Category: Tuesday Poster Session

P1982 - Case Report of Pathognomonic Findings of Severe Colchicine Effect in the Esophagus, a Rarely Reported Site of Colchicine Effect

Tuesday, Oct 17
10:30 AM – 4:30 PM



Category: Esophagus       Sub-Category: Clinical Vignettes/Case Reports

Ismail Hader, MD, FACP1, Mitual Amin, MD2, Mitchell S. Cappell, MD, PhD, FACG1
1Beaumont Health, Royal Oak, MI; 2William Beaumont Hospital, Royal Oak, MI
Colchicine, a medication commonly used to treat gout, interferes with the cell cycle and can injure rapidly reproducing cells, including proliferative cells in gastrointestinal mucosa, primarily in the small bowl. Esophageal injury is rarely reported, and when reported is typically mild. A case is reported of severe injury to esophageal mucosa secondary to colchicine.

A 47-year-old male with a medical history of systemic lupus erythematosus, intermittently treated with corticosteroids for 2 years, recently treated with azithromycin therapy for upper respiratory infection and hydroxychloroquine for polyarthritis, presented with dyspnea and severe substernal chest pain, exacerbated by deep inspiration, and ameliorated by leaning forward. Physical examination revealed an afebrile man with stable vital signs and no friction rub. Laboratory tests revealed Hb=12.6 g/dl, creatinine=1.33 mg/dl, CRP=3.4 mg/dl, ESR=51 mm/hr, D-Dimer=1140 ng/ml, and troponin level was within normal limits. EKG revealed PR segment depression and upwardly concave ST elevation, findings suggestive of pericarditis. Echocardiogram revealed no pericardial effusion. CT angiogram of chest was negative for pulmonary embolus, but showed prominent distal esophagus wall. Patient was admitted for acute pericarditis, likely viral versus lupus pericarditis. Patient treated with prednisone 50 mg/ day and colchicine 0.6 mg twice daily with significant symptomatic improvement. Esophagogastroduodenoscopy revealed LA grade C reflux esophagitis and nonbleeding small gastric ulcers. He was treated with an oral proton pump inhibitor and discharged home. Pathological examination of esophageal biopsies revealed mild chronic gastritis at the gastroesophageal junction, with cytotoxic colchicine effect, but no intestinal metaplasia, dysplasia, or H. pylori infection.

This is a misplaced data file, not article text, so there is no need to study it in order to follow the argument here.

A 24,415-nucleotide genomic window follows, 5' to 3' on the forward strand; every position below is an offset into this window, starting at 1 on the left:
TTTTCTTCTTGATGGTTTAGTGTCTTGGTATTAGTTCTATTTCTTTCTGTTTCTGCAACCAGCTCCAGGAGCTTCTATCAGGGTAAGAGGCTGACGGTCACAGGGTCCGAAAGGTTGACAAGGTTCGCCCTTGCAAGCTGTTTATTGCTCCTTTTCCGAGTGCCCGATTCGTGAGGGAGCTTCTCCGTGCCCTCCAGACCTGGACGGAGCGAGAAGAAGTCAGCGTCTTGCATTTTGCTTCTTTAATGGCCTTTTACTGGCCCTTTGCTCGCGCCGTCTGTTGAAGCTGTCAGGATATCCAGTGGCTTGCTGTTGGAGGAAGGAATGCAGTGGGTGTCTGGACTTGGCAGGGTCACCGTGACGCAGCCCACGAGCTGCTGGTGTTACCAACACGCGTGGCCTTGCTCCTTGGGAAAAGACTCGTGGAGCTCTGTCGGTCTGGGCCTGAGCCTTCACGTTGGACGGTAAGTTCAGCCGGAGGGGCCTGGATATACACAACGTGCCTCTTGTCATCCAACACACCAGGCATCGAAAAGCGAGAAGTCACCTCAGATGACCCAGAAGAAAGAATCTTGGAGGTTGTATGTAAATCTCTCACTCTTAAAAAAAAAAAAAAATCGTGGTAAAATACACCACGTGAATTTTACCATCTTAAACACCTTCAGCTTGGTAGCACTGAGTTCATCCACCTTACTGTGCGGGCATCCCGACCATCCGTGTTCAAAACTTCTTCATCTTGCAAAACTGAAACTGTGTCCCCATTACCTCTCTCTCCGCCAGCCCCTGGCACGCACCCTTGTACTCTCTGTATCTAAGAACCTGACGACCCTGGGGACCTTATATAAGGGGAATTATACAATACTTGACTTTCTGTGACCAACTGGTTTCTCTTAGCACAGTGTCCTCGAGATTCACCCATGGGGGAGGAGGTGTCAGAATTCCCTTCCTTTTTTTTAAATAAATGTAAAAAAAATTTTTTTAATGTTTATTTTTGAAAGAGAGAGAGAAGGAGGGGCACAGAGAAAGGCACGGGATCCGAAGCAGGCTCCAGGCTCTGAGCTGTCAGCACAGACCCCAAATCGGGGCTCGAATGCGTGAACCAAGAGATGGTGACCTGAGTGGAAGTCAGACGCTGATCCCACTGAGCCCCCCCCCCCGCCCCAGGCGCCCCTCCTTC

Colchicine prevents tubulin protein polymerization, prevents mitotic spindle formation and causes mitotic arrest during metaphase. The pathognomonic histopathologic finding is ring mitoses accompanied by increased glandular cell apoptosis and epithelial pseudostratification. Small bowel is the most severely affected site in the GI tract by colchicine, but in the present case the esophagus was significantly affected, a highly uncommon finding. Colchicine toxicity typically manifests soon after therapy initiation; in the current case endoscopic biopsies were performed one day after receiving 3 doses of colchicine therapy.

The irregular arrangement of nuclei, increase in mitotic figures, and hyperchromatism of nuclei are pathognomonic of colchicine, but this finding can occasionally mimic dysplasia. Nontoxic doses of colchicine do not cause mucosal changes, except in areas with increased cell proliferation, such as a hyperplastic polyp, where nontoxic levels of colchicine can cause mitotic arrest and ring figures, and mimic a sessile serrated adenoma. These pathologic findings should be assessed in conjunction with clinical presentation to avoid missing the diagnosis of colchicine toxicity.

Supported by Industry Grant: No


Esophagogastroduodenoscopy showing deep linear erosions in distal esophagus. The lesions are unlikely from Mallory-Wiess tear in the absence of antecedent vomiting.
Medium power photomicrograph of esophageal squamous mucosa showing brisk mitotic activity involving almost the entire thickness of the epithelium. Right inset shows high power view of characteristic ring mitosis associated with colchicine effect.
Medium power photomicrograph of gastric cardial epithelium at gastroesophageal junction showing brisk mitotic activity in columnar epithelial cells. Right inset shows a high power view of numerous mitotic figures.

Citation: . CASE REPORT OF PATHOGNOMONIC FINDINGS OF SEVERE COLCHICINE EFFECT IN THE ESOPHAGUS, A RARELY REPORTED SITE OF COLCHICINE EFFECT. Program No. P1982. World Congress of Gastroenterology at ACG2017 Meeting Abstracts. Orlando, FL: American College of Gastroenterology.

Ismail Hader

Assistant Professor of Medicine
Beaumont Health at Royal Oak
Royal Oak, Michigan